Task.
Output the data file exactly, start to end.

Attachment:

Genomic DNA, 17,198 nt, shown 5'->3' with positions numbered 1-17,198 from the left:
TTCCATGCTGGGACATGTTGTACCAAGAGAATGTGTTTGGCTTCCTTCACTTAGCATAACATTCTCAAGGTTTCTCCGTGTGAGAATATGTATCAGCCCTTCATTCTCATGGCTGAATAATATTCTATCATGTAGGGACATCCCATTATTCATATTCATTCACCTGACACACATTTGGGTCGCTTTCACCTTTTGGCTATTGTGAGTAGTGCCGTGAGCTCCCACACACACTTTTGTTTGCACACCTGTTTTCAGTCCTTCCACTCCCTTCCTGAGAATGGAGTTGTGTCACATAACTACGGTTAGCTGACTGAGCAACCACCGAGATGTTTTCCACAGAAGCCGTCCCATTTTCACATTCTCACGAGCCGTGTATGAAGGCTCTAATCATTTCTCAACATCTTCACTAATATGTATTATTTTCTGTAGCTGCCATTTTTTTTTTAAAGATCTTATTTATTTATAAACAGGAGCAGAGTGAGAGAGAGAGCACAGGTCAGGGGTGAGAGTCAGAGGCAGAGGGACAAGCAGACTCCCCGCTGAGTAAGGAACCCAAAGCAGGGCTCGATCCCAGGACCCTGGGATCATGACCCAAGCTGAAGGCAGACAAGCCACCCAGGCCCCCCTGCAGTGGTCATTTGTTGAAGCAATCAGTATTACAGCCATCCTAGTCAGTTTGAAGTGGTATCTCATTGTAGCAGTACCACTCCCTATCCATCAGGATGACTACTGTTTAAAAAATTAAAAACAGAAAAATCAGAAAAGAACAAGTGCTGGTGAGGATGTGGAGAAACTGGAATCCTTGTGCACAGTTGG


Genomic DNA, 17,198 nt, shown 5'->3' with positions numbered 1-17,198 from the left:
TTCCATGCTGGGACATGTTGTACCAAGAGAATGTGTTTGGCTTCCTTCACTTAGCATAACATTCTCAAGGTTTCTCCGTGTGAGAATATGTATCAGCCCTTCATTCTCATGGCTGAATAATATTCTATCATGTAGGGACATCCCATTATTCATATTCATTCACCTGACACACATTTGGGTCGCTTTCACCTTTTGGCTATTGTGAGTAGTGCCGTGAGCTCCCACACACACTTTTGTTTGCACACCTGTTTTCAGTCCTTCCACTCCCTTCCTGAGAATGGAGTTGTGTCACATAACTACGGTTAGCTGACTGAGCAACCACCGAGATGTTTTCCACAGAAGCCGTCCCATTTTCACATTCTCACGAGCCGTGTATGAAGGCTCTAATCATTTCTCAACATCTTCACTAATATGTATTATTTTCTGTAGCTGCCATTTTTTTTTTAAAGATCTTATTTATTTATAAACAGGAGCAGAGTGAGAGAGAGAGCACAGGTCAGGGGTGAGAGTCAGAGGCAGAGGGACAAGCAGACTCCCCGCTGAGTAAGGAACCCAAAGCAGGGCTCGATCCCAGGACCCTGGGATCATGACCCAAGCTGAAGGCAGACAAGCCACCCAGGCCCCCCTGCAGTGGTCATTTGTTGAAGCAATCAGTATTACAGCCATCCTAGTCAGTTTGAAGTGGTATCTCATTGTAGCAGTACCACTCCCTATCCATCAGGATGACTACTGTTTAAAAAATTAAAAACAGAAAAATCAGAAAAGAACAAGTGCTGGTGAGGATGTGGAGAAACTGGAATCCTTGTGCACAGTTGG